The World Was Not Worthy of Them: Dawson Trotman
As we finish our time in the book of Hebrews, we wanted to pause to further be encouraged with the faithful testimonies of saints throughout history. We will spend the remaining time in Hebrews highlighting people whose stories point us heavenward and are part of the complete picture of God’s redemptive story. During our discussion of Hebrews 11, we were reminded that we aren’t the first people to be called to hardship, and that many of these accounts of suffering are far greater, or perhaps far less, than anything we might have endured doesn’t minimize Christ’s work in his people, but empowers us. Let us hear, and believe.
Therefore, since we are surrounded by so great a cloud of witnesses, let us also lay aside every weight, and sin which clings so closely, and let us run with endurance the race that is set before us, looking to Jesus, the founder and perfecter of our faith, who for the joy that was set before him endured the cross, despising the shame, and is seated at the right hand of the throne of God.
Hebrews 12:1-2 (ESV)
The following is written by TCGS member, Jim Slice, senior.
By faith, Dawson Trotman lived and died living out the gospel calling to “hold other’s up”.
In the church where I became a believer, we valued spending time with others, believers and non-believers, in pursuits they enjoyed. One night, I spent an evening with some young believers and a non-believing friend … weightlifting. They were pretty seriously into it so, when I met my wife at some friends home for dinner. I walked in, dropped to my knees on the living room floor and laid out flat, not moving for about 30 minutes. Our hostess laughed and encouraged me that I was living out 2nd Cor 1215, “I will gladly spend, and be spent, for your souls”. I smiled in response and continued laid out on the floor.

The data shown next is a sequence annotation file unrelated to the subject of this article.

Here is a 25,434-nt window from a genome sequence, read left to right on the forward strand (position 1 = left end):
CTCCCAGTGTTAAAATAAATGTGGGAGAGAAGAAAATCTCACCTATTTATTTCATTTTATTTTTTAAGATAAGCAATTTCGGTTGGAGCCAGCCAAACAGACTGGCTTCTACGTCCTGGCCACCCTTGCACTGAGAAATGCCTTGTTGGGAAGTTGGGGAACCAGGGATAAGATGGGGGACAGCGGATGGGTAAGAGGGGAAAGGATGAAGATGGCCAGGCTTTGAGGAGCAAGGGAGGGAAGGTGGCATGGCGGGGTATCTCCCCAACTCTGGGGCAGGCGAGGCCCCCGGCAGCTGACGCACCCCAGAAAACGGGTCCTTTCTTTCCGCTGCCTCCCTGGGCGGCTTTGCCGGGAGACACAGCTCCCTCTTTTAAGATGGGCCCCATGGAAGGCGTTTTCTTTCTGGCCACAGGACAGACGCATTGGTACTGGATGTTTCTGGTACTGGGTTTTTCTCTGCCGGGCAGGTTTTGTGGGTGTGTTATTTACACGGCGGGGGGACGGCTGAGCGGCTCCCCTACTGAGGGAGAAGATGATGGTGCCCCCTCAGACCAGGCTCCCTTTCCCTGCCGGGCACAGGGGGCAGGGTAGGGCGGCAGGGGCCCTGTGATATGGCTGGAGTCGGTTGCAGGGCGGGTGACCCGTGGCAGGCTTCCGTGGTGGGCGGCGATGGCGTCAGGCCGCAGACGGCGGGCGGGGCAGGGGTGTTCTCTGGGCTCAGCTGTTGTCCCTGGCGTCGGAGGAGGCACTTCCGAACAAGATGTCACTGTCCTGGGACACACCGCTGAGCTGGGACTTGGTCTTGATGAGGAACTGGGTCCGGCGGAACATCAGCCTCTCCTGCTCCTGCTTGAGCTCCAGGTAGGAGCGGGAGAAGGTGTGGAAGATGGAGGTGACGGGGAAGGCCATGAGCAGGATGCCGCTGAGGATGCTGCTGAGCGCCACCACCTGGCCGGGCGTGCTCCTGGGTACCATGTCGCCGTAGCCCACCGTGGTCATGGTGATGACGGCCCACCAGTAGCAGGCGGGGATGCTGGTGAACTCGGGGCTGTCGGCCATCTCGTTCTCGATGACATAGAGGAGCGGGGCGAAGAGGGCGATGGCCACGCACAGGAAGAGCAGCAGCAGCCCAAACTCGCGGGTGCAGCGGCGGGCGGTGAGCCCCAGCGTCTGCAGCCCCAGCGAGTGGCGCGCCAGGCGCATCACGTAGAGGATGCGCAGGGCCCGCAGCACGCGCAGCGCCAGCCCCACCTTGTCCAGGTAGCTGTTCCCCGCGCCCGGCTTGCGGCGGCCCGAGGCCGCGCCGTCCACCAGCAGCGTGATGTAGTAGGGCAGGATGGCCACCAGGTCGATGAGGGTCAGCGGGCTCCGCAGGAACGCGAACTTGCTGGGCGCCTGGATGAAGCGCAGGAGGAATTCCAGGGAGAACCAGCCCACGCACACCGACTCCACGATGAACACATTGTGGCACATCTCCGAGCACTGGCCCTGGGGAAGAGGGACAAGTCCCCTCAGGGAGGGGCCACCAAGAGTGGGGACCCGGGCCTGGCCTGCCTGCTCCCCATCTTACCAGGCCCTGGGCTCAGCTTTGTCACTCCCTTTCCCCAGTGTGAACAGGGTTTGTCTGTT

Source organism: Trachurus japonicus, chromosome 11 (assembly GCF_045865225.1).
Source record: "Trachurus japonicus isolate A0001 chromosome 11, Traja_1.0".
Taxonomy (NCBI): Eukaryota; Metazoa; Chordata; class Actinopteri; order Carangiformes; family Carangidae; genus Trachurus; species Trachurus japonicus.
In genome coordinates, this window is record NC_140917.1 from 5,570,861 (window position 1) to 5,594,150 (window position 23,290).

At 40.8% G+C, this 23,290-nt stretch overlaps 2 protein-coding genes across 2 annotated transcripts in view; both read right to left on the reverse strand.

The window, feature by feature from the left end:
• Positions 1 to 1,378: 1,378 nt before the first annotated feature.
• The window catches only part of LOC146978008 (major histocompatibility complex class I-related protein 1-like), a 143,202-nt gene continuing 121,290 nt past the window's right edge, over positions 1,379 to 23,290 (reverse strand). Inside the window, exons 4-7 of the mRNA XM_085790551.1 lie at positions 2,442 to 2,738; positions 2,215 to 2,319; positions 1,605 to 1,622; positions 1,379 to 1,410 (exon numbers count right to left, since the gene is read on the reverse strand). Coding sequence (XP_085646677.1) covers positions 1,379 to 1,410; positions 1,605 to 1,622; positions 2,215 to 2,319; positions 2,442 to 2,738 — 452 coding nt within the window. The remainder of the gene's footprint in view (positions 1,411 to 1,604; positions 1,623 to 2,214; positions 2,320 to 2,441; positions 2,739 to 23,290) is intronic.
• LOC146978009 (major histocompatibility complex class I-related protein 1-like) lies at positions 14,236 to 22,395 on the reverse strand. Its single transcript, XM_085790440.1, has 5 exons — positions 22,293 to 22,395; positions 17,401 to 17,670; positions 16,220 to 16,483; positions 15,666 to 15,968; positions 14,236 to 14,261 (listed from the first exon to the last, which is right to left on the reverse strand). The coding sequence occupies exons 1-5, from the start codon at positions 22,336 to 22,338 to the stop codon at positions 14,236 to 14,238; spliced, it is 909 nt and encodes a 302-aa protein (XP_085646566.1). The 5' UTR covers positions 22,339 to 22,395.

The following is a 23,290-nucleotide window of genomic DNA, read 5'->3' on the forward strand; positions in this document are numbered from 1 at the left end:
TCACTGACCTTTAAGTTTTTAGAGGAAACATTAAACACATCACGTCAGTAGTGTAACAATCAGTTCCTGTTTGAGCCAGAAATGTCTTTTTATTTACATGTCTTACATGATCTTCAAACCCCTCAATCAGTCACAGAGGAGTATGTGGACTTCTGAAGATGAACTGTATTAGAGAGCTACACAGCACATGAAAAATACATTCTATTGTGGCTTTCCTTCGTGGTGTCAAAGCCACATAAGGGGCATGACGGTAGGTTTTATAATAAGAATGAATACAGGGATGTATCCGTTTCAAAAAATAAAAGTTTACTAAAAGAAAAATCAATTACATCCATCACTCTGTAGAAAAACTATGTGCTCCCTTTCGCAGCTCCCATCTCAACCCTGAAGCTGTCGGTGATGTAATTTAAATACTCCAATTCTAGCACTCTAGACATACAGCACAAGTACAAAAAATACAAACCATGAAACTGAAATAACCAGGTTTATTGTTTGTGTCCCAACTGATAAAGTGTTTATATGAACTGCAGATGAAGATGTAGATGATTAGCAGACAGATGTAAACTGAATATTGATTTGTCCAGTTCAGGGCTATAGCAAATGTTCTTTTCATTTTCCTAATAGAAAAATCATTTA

We say all humor has some truth in it. While we and our friends laughed, it was a truth we were being taught; to give our lives away to others. As with most truth, it was passed down from others. And this is one that be directly traced back to a man named Dawson Trotman.
At Hope Church, we built a good deal of our church life around concepts and principles found in Navigator discipleship training. Dawson Trotman, or Daws, founded the Navigators, building on the principle found in 2nd Tim. 22, The things which you have heard from me in the presence of many witnesses, entrust these to faithful men who will be able to teach others also.
Daws was born in 1906 in Bisbee, Arizona. His family were nominally Presbyterian. They continued attending off and on after moving to Lomita, California. However, Daws grew up without the church being a significant influence in his life. By the age of 20, his pastimes included bootlegging liquor, hustling pool and lying or stealing, as circumstances demanded. On being stopped by the police while driving drunk, Daws encountered an officer who prompted him to look at his life by asking if this was really the life he wanted. He answered, “No, Sir.” and, after being warned, began a walk down the path to his salvation.